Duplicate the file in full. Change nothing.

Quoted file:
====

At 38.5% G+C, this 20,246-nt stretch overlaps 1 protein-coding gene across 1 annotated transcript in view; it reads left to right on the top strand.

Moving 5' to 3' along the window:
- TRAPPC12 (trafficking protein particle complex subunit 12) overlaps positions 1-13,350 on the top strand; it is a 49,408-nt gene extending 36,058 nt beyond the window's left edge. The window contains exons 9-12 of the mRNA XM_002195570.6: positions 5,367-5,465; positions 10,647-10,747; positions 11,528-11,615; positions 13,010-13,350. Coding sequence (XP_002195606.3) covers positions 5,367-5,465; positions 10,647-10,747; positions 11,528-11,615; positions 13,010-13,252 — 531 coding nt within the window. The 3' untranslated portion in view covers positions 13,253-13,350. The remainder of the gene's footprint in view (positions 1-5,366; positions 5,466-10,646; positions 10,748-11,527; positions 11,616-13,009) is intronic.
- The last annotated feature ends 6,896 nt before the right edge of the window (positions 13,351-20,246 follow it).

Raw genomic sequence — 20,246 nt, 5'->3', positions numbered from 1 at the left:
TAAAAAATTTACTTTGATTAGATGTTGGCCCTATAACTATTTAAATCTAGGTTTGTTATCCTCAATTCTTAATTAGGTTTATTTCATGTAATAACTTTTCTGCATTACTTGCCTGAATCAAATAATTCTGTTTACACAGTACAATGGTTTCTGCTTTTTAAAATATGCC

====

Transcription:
At 38.5% G+C, this 20,246-nt stretch overlaps 1 protein-coding gene across 1 annotated transcript in view; it reads left to right on the top strand.

Moving 5' to 3' along the window:
- TRAPPC12 (trafficking protein particle complex subunit 12) overlaps positions 1-13,350 on the top strand; it is a 49,408-nt gene extending 36,058 nt beyond the window's left edge. The window contains exons 9-12 of the mRNA XM_002195570.6: positions 5,367-5,465; positions 10,647-10,747; positions 11,528-11,615; positions 13,010-13,350. Coding sequence (XP_002195606.3) covers positions 5,367-5,465; positions 10,647-10,747; positions 11,528-11,615; positions 13,010-13,252 — 531 coding nt within the window. The 3' untranslated portion in view covers positions 13,253-13,350. The remainder of the gene's footprint in view (positions 1-5,366; positions 5,466-10,646; positions 10,748-11,527; positions 11,616-13,009) is intronic.
- The last annotated feature ends 6,896 nt before the right edge of the window (positions 13,351-20,246 follow it).

Raw genomic sequence — 20,246 nt, 5'->3', positions numbered from 1 at the left:
TAAAAAATTTACTTTGATTAGATGTTGGCCCTATAACTATTTAAATCTAGGTTTGTTATCCTCAATTCTTAATTAGGTTTATTTCATGTAATAACTTTTCTGCATTACTTGCCTGAATCAAATAATTCTGTTTACACAGTACAATGGTTTCTGCTTTTTAAAATATGCC